Success at last -- Magic shadows reach the screen in living motion -- Edison-Armat and the Vitascope--Les Frères Lumière and the Cinümatographe --Paul of London and the Animatograph or Theatrograph.
THE MOTION PICTURE made its commercial debut in 1895 and 1896, more or less simultaneously, in Paris, London, New York and elsewhere. That debut is duplicated occasionally at the present time when important Hollywood films have a number of simultaneous "world premieres."
With the introduction of a satisfactory projector of life-size moving pictures which were not limited to a few seconds' duration but could run for a number of minutes, the story of the origin of magic shadow entertainment comes to an end. From that day the phenomenal progress in entertainment and instruction of the motion picture is particularly history of that art-science. Magic shadow history is being written currently every evening on tens of thousands of screens before millions of spectators.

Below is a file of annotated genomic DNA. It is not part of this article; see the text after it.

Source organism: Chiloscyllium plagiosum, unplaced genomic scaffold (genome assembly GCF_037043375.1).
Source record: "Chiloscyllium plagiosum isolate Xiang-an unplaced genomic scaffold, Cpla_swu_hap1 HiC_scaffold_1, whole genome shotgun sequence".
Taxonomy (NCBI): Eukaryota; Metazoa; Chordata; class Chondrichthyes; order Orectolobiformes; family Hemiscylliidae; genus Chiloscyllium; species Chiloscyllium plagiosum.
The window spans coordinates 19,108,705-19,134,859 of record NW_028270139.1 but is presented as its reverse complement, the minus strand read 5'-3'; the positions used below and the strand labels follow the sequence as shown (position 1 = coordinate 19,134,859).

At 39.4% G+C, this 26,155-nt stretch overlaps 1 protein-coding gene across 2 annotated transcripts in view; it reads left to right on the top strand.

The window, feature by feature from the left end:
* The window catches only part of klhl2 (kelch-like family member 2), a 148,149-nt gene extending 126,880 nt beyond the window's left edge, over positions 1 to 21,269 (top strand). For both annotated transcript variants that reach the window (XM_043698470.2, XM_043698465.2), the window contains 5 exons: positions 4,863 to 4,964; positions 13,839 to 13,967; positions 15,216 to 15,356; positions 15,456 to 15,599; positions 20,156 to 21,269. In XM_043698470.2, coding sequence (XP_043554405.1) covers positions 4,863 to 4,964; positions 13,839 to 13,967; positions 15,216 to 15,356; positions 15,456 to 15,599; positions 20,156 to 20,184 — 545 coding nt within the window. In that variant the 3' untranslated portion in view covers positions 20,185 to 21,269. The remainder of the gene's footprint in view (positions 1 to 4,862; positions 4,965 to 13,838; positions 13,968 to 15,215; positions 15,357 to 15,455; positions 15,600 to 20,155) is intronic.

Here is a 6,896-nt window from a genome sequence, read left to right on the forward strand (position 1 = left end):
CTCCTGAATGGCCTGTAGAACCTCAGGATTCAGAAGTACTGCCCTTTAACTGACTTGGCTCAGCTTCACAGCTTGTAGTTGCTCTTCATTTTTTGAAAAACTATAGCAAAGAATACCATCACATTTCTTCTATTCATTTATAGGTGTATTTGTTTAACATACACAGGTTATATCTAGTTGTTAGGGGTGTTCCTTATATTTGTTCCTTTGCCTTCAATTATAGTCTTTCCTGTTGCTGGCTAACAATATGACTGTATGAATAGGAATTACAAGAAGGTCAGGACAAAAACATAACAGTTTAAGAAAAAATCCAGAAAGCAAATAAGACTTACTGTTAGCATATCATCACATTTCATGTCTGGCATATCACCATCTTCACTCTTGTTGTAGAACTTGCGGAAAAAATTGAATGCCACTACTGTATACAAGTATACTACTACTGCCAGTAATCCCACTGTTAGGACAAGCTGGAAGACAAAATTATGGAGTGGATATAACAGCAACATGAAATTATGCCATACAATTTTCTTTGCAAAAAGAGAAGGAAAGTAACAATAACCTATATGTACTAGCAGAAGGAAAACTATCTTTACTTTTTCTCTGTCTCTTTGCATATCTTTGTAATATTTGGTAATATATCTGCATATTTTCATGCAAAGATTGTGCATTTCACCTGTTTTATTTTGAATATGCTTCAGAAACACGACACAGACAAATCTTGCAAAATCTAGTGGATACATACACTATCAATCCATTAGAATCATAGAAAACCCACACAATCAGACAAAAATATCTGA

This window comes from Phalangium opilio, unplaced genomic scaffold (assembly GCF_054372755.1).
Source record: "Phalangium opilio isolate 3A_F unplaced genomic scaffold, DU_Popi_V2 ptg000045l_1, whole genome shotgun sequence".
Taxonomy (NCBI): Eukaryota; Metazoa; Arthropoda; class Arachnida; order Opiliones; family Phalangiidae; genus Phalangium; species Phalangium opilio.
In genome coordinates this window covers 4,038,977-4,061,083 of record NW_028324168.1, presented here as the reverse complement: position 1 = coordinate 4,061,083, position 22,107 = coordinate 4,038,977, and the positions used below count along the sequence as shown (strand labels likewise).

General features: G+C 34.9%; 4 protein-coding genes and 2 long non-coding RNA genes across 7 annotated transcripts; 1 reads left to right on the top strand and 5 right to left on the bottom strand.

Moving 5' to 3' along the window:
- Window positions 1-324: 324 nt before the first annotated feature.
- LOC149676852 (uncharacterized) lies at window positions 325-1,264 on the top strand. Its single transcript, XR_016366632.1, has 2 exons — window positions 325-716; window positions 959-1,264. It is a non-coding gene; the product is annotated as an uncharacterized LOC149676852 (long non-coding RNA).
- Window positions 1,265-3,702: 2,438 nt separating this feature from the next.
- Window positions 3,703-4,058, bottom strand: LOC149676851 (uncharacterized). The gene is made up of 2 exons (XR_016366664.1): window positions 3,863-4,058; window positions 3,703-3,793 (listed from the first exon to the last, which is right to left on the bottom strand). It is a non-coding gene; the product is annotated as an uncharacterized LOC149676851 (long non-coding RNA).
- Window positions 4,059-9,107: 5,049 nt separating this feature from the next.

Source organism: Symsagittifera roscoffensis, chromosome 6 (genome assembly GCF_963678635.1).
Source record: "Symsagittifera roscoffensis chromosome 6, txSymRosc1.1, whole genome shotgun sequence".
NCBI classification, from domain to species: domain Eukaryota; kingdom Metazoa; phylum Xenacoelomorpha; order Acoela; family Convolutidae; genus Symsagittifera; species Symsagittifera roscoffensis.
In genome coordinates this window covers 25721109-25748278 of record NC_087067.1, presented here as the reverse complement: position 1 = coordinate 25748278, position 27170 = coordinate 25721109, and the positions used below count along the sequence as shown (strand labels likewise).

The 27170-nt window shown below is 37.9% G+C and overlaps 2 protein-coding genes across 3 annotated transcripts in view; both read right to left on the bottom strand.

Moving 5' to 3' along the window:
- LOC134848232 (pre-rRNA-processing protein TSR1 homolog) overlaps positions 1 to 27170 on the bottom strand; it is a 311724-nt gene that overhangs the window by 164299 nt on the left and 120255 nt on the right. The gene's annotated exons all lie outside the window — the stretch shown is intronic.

The motion picture projectors which finally were entirely successful and from which the history of the motion picture, properly speaking, arises were all principally based on Edison's Kinetograph film peep-show which in 1894 was shown in New York, Paris and London.
In the Fall of 1894 Louis Lumière saw the Edison Kinetograph demonstrated at the Werner firm exhibit in Paris at 20 Boulevard Poissonière. From this he conceived the idea of combining such